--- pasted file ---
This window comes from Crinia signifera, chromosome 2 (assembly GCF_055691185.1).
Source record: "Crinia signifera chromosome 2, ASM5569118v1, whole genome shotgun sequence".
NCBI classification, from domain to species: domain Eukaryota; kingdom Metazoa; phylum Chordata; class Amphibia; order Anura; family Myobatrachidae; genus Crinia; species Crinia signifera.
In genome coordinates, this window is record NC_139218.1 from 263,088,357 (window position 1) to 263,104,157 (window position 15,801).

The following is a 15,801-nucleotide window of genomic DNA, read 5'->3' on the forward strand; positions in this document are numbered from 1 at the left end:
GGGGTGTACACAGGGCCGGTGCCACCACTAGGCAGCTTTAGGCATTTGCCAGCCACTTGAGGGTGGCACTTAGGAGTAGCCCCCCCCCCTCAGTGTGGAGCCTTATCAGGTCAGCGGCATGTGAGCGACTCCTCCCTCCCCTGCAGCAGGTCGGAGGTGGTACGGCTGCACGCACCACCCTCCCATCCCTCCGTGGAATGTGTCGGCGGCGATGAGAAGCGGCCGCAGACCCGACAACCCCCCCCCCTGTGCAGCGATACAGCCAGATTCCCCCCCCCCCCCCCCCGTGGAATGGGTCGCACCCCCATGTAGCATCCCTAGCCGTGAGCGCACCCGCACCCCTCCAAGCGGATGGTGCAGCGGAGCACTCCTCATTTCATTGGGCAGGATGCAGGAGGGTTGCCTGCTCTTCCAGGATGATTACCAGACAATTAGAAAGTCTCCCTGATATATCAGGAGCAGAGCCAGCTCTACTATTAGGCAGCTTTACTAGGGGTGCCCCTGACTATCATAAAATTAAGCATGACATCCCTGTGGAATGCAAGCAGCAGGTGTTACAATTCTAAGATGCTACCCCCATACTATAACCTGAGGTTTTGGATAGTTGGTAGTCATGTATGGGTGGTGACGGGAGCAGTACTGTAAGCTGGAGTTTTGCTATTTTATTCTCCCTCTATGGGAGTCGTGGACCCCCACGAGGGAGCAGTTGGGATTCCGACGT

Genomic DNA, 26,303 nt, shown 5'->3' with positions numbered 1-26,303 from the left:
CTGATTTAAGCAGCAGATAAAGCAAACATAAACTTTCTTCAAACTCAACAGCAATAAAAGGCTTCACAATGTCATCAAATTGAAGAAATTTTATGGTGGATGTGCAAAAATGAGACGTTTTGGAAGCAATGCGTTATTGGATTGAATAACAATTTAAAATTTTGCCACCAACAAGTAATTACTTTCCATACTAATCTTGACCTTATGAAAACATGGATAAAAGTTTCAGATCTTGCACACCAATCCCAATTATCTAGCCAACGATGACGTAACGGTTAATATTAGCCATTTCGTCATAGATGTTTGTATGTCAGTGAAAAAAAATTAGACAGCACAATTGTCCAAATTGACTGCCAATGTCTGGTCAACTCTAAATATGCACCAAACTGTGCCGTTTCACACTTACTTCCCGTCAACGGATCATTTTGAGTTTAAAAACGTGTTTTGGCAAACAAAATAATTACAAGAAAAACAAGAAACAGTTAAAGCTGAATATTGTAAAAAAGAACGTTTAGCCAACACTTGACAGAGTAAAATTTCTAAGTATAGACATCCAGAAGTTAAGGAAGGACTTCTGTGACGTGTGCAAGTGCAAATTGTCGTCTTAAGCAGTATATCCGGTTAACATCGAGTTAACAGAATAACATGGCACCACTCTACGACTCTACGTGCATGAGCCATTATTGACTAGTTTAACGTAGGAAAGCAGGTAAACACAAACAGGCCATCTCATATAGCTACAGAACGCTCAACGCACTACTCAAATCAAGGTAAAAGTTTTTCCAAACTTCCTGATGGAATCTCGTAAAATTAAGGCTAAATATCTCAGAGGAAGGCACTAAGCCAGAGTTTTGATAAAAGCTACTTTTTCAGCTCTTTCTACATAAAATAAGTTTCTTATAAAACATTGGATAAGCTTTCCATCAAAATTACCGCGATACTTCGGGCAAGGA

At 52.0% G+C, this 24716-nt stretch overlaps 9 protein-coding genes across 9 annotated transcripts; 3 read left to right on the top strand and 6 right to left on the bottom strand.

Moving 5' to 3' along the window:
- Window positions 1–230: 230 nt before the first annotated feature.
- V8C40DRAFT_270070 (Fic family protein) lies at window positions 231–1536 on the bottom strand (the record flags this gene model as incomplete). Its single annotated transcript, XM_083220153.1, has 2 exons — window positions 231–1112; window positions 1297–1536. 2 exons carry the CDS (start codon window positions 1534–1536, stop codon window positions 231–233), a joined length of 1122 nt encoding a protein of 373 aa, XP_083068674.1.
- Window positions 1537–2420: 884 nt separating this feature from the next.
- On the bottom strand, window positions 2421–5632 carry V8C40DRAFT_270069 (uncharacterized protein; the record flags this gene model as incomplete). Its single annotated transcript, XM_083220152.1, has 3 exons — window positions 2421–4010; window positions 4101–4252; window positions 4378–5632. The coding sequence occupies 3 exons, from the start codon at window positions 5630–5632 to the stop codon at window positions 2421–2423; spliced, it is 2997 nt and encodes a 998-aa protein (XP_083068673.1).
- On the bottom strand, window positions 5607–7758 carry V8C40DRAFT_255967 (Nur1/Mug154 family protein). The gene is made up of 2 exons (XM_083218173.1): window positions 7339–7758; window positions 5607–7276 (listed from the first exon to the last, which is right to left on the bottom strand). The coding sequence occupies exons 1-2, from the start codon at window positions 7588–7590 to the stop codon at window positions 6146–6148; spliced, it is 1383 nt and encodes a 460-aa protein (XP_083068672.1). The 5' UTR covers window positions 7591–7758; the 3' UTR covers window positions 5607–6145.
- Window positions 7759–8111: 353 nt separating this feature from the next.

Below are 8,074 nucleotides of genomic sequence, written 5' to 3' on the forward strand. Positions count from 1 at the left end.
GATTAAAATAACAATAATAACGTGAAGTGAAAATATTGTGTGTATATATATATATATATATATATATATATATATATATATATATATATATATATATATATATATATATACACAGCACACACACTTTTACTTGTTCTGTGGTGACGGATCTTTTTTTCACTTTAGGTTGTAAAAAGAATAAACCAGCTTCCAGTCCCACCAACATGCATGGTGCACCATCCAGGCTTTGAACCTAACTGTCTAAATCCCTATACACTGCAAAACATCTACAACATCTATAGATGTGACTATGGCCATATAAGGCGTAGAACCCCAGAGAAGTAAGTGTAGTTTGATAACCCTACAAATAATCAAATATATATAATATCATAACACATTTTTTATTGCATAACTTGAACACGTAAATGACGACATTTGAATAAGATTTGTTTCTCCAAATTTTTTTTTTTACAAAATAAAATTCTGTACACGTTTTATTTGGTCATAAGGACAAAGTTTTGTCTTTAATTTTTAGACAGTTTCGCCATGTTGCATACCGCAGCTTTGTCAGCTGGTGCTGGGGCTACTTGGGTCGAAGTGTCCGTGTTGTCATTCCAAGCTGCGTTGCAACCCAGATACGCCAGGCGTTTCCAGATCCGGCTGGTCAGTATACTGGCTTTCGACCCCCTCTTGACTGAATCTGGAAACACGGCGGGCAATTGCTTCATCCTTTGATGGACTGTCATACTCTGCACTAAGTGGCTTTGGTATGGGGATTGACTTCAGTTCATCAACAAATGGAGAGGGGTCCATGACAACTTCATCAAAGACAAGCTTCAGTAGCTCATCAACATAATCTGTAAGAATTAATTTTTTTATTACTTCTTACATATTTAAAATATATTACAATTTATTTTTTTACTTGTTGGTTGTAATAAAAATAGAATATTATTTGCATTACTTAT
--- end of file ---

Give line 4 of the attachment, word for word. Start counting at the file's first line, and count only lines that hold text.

In genome coordinates, this window is record NC_139218.1 from 263,088,357 (window position 1) to 263,104,157 (window position 15,801).